We've had our fall sign for about 7 years now, but lucky for you, there is no shortage of look-a-likes! This one is the closest I was able to find, though you'll have no problem finding a different one should you not love this recommendation.
Candles and Candle Sticks
Who doesn't love candles? We have made them a staple of our decor for years. Check out the orange candles above as one option. You can display them in whatever candle sticks you have, or get ones that look like ours (which were originally purchased at a small shop in the Berkshires for our wedding). The look-a-likes are shorter than ours, but will still work (and are much less expensive!). We rotate the candles we place in them based on the season; fall is red, orange, purple, or black, winter is red, green, or white, and so on.
We love our battery operated orange string lights. With no plug to worry about, they are portable, and perfect for the mantle because they don't have a wire running to the nearest outlet. These look-a-likes come in a pack of two, and cost a good bit less per piece than the ones we found in a local store!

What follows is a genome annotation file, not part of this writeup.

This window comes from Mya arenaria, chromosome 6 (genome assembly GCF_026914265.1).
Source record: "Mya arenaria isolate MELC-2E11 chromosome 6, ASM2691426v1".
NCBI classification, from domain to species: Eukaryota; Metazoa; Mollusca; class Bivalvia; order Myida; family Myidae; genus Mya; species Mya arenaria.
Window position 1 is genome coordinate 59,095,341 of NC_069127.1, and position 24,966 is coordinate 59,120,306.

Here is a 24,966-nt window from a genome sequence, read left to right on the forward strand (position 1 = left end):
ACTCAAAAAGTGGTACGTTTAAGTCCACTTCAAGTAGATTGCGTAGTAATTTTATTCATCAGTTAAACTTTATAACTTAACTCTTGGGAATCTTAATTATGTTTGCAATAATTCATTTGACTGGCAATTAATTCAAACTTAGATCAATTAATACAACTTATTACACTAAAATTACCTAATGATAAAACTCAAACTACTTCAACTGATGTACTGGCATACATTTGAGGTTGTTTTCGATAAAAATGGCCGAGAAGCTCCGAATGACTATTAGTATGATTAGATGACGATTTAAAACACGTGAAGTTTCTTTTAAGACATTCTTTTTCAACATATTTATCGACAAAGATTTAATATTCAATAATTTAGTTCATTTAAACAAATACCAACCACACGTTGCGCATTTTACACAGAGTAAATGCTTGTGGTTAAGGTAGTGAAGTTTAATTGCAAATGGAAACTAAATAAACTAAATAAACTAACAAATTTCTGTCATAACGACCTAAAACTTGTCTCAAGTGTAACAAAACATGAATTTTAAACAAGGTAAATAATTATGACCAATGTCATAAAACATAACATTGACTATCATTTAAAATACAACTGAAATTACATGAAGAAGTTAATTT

What does your autumn mantle look like this year? Comment below to share some of your tips and tricks!
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Pumpkins might be one of my favorite parts of fall. So I've had a lot of fun designing pumpkin activities for my little one!
Since I've been doing an alphabet themed month this September, I fit the pumpkin activities shared here in with the letters C (counting), F (fall), J (jack o lantern), P (pumpkin), O (orange), S (shapes) and T (teal.... we are a food allergy family, after all!).
10 Little Pumpkins
Counting/One to One Correspondence Activity
For our 10 Little Pumpkins activity we read 10 Little Pumpkins, and each time a new pumpkin was discussed in the story, added a pumpkin to our velcro board. At the end, when the "10 little pumpkins [roll] out of sight" we removed them all. You can find the printable for the velcro activity in the Resource Library, and the book (plus supplies to make the velcro activity) using the links below.